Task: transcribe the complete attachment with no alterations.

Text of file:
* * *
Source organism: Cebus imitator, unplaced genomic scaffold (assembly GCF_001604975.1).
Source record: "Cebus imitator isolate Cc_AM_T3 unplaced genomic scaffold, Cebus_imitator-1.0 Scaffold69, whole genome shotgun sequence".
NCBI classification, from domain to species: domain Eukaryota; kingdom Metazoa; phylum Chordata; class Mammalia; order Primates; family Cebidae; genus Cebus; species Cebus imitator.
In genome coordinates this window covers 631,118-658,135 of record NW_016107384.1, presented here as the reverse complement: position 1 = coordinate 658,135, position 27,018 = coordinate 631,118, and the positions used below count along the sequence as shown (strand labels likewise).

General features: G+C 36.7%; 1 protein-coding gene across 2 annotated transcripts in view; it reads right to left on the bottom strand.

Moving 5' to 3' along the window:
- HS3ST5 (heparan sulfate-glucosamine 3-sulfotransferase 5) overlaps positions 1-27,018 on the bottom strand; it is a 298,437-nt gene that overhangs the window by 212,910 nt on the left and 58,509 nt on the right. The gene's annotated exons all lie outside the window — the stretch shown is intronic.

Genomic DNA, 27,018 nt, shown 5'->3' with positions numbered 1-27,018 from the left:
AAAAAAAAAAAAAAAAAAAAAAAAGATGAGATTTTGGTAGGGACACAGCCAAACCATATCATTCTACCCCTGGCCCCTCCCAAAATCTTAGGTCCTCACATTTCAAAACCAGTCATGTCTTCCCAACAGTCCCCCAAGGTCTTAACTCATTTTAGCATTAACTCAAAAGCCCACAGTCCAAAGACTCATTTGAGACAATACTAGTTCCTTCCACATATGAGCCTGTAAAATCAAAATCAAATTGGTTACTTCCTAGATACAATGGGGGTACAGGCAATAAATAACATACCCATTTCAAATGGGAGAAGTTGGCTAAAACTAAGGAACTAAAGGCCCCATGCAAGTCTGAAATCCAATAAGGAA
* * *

Source organism: Cebus imitator, unplaced genomic scaffold (assembly GCF_001604975.1).
Source record: "Cebus imitator isolate Cc_AM_T3 unplaced genomic scaffold, Cebus_imitator-1.0 Scaffold69, whole genome shotgun sequence".
NCBI classification, from domain to species: domain Eukaryota; kingdom Metazoa; phylum Chordata; class Mammalia; order Primates; family Cebidae; genus Cebus; species Cebus imitator.
In genome coordinates this window covers 631,118-658,135 of record NW_016107384.1, presented here as the reverse complement: position 1 = coordinate 658,135, position 27,018 = coordinate 631,118, and the positions used below count along the sequence as shown (strand labels likewise).

General features: G+C 36.7%; 1 protein-coding gene across 2 annotated transcripts in view; it reads right to left on the bottom strand.

Moving 5' to 3' along the window:
- HS3ST5 (heparan sulfate-glucosamine 3-sulfotransferase 5) overlaps positions 1-27,018 on the bottom strand; it is a 298,437-nt gene that overhangs the window by 212,910 nt on the left and 58,509 nt on the right. The gene's annotated exons all lie outside the window — the stretch shown is intronic.

Genomic DNA, 27,018 nt, shown 5'->3' with positions numbered 1-27,018 from the left:
AAAAAAAAAAAAAAAAAAAAAAAAGATGAGATTTTGGTAGGGACACAGCCAAACCATATCATTCTACCCCTGGCCCCTCCCAAAATCTTAGGTCCTCACATTTCAAAACCAGTCATGTCTTCCCAACAGTCCCCCAAGGTCTTAACTCATTTTAGCATTAACTCAAAAGCCCACAGTCCAAAGACTCATTTGAGACAATACTAGTTCCTTCCACATATGAGCCTGTAAAATCAAAATCAAATTGGTTACTTCCTAGATACAATGGGGGTACAGGCAATAAATAACATACCCATTTCAAATGGGAGAAGTTGGCTAAAACTAAGGAACTAAAGGCCCCATGCAAGTCTGAAATCCAATAAGGAA